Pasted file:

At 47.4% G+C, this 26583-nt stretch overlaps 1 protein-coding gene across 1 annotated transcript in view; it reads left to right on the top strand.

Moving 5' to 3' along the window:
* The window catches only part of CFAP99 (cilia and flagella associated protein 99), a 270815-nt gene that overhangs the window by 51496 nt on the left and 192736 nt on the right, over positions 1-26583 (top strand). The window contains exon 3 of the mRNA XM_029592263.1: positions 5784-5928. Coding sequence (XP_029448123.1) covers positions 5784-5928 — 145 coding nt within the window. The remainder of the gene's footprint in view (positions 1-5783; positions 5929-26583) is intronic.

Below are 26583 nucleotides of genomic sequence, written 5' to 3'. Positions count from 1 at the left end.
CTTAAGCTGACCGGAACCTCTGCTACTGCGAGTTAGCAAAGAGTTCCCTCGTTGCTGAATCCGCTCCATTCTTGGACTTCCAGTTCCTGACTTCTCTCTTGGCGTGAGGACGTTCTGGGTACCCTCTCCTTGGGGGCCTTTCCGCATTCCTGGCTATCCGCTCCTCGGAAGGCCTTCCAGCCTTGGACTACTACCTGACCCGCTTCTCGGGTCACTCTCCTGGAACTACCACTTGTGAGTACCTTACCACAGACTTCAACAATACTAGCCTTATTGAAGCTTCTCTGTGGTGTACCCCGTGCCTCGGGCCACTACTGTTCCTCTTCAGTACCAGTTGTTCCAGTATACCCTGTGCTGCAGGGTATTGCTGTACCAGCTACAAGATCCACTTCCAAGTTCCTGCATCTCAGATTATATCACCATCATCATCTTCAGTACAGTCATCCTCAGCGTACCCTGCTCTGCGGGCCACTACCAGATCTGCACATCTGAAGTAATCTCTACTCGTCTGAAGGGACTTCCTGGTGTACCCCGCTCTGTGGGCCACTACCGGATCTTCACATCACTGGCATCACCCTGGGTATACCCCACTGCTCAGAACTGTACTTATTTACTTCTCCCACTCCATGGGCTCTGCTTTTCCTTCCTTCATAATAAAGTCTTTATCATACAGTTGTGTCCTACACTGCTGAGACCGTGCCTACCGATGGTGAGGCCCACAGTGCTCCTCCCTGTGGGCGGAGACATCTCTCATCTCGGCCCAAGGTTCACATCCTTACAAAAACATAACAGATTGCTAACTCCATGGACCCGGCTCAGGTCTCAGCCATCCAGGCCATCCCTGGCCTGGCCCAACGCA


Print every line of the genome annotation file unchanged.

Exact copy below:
At 47.4% G+C, this 26583-nt stretch overlaps 1 protein-coding gene across 1 annotated transcript in view; it reads left to right on the top strand.

Moving 5' to 3' along the window:
* The window catches only part of CFAP99 (cilia and flagella associated protein 99), a 270815-nt gene that overhangs the window by 51496 nt on the left and 192736 nt on the right, over positions 1-26583 (top strand). The window contains exon 3 of the mRNA XM_029592263.1: positions 5784-5928. Coding sequence (XP_029448123.1) covers positions 5784-5928 — 145 coding nt within the window. The remainder of the gene's footprint in view (positions 1-5783; positions 5929-26583) is intronic.

Below are 26583 nucleotides of genomic sequence, written 5' to 3'. Positions count from 1 at the left end.
CTTAAGCTGACCGGAACCTCTGCTACTGCGAGTTAGCAAAGAGTTCCCTCGTTGCTGAATCCGCTCCATTCTTGGACTTCCAGTTCCTGACTTCTCTCTTGGCGTGAGGACGTTCTGGGTACCCTCTCCTTGGGGGCCTTTCCGCATTCCTGGCTATCCGCTCCTCGGAAGGCCTTCCAGCCTTGGACTACTACCTGACCCGCTTCTCGGGTCACTCTCCTGGAACTACCACTTGTGAGTACCTTACCACAGACTTCAACAATACTAGCCTTATTGAAGCTTCTCTGTGGTGTACCCCGTGCCTCGGGCCACTACTGTTCCTCTTCAGTACCAGTTGTTCCAGTATACCCTGTGCTGCAGGGTATTGCTGTACCAGCTACAAGATCCACTTCCAAGTTCCTGCATCTCAGATTATATCACCATCATCATCTTCAGTACAGTCATCCTCAGCGTACCCTGCTCTGCGGGCCACTACCAGATCTGCACATCTGAAGTAATCTCTACTCGTCTGAAGGGACTTCCTGGTGTACCCCGCTCTGTGGGCCACTACCGGATCTTCACATCACTGGCATCACCCTGGGTATACCCCACTGCTCAGAACTGTACTTATTTACTTCTCCCACTCCATGGGCTCTGCTTTTCCTTCCTTCATAATAAAGTCTTTATCATACAGTTGTGTCCTACACTGCTGAGACCGTGCCTACCGATGGTGAGGCCCACAGTGCTCCTCCCTGTGGGCGGAGACATCTCTCATCTCGGCCCAAGGTTCACATCCTTACAAAAACATAACAGATTGCTAACTCCATGGACCCGGCTCAGGTCTCAGCCATCCAGGCCATCCCTGGCCTGGCCCAACGCA